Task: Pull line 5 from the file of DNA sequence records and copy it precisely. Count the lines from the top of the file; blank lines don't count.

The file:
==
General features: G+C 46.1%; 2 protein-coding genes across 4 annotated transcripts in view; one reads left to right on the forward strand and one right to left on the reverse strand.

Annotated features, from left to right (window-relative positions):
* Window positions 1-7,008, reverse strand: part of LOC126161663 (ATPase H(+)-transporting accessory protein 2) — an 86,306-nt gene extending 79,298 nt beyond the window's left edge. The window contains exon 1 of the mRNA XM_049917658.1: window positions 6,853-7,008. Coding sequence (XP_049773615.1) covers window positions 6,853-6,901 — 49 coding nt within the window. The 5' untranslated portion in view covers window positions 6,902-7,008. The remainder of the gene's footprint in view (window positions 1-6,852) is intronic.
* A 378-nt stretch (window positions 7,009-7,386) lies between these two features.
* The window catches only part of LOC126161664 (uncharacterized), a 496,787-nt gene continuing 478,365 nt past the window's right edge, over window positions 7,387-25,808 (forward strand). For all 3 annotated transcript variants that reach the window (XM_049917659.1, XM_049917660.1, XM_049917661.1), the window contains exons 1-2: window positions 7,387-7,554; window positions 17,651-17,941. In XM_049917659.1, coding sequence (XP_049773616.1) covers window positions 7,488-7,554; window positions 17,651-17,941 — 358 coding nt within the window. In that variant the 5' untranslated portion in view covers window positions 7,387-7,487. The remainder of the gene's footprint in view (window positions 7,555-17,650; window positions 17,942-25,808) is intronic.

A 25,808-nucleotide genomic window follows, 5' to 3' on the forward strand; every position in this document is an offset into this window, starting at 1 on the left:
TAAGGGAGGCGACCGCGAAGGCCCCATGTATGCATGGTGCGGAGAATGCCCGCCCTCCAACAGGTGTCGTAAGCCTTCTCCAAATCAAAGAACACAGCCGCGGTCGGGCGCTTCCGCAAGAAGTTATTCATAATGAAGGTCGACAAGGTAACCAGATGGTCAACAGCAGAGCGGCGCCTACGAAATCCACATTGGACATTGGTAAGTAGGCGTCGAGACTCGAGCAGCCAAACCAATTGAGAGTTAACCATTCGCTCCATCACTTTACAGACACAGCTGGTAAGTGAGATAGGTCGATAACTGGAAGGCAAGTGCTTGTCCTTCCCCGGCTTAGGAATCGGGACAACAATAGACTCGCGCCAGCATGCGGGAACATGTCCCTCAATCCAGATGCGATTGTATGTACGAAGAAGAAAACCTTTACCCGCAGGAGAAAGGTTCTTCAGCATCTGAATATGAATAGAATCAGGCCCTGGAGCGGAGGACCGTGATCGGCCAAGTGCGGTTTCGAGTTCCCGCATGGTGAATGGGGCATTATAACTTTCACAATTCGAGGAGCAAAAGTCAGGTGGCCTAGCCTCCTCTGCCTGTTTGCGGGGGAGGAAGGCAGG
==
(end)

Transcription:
* The window catches only part of LOC126161664 (uncharacterized), a 496,787-nt gene continuing 478,365 nt past the window's right edge, over window positions 7,387-25,808 (forward strand). For all 3 annotated transcript variants that reach the window (XM_049917659.1, XM_049917660.1, XM_049917661.1), the window contains exons 1-2: window positions 7,387-7,554; window positions 17,651-17,941. In XM_049917659.1, coding sequence (XP_049773616.1) covers window positions 7,488-7,554; window positions 17,651-17,941 — 358 coding nt within the window. In that variant the 5' untranslated portion in view covers window positions 7,387-7,487. The remainder of the gene's footprint in view (window positions 7,555-17,650; window positions 17,942-25,808) is intronic.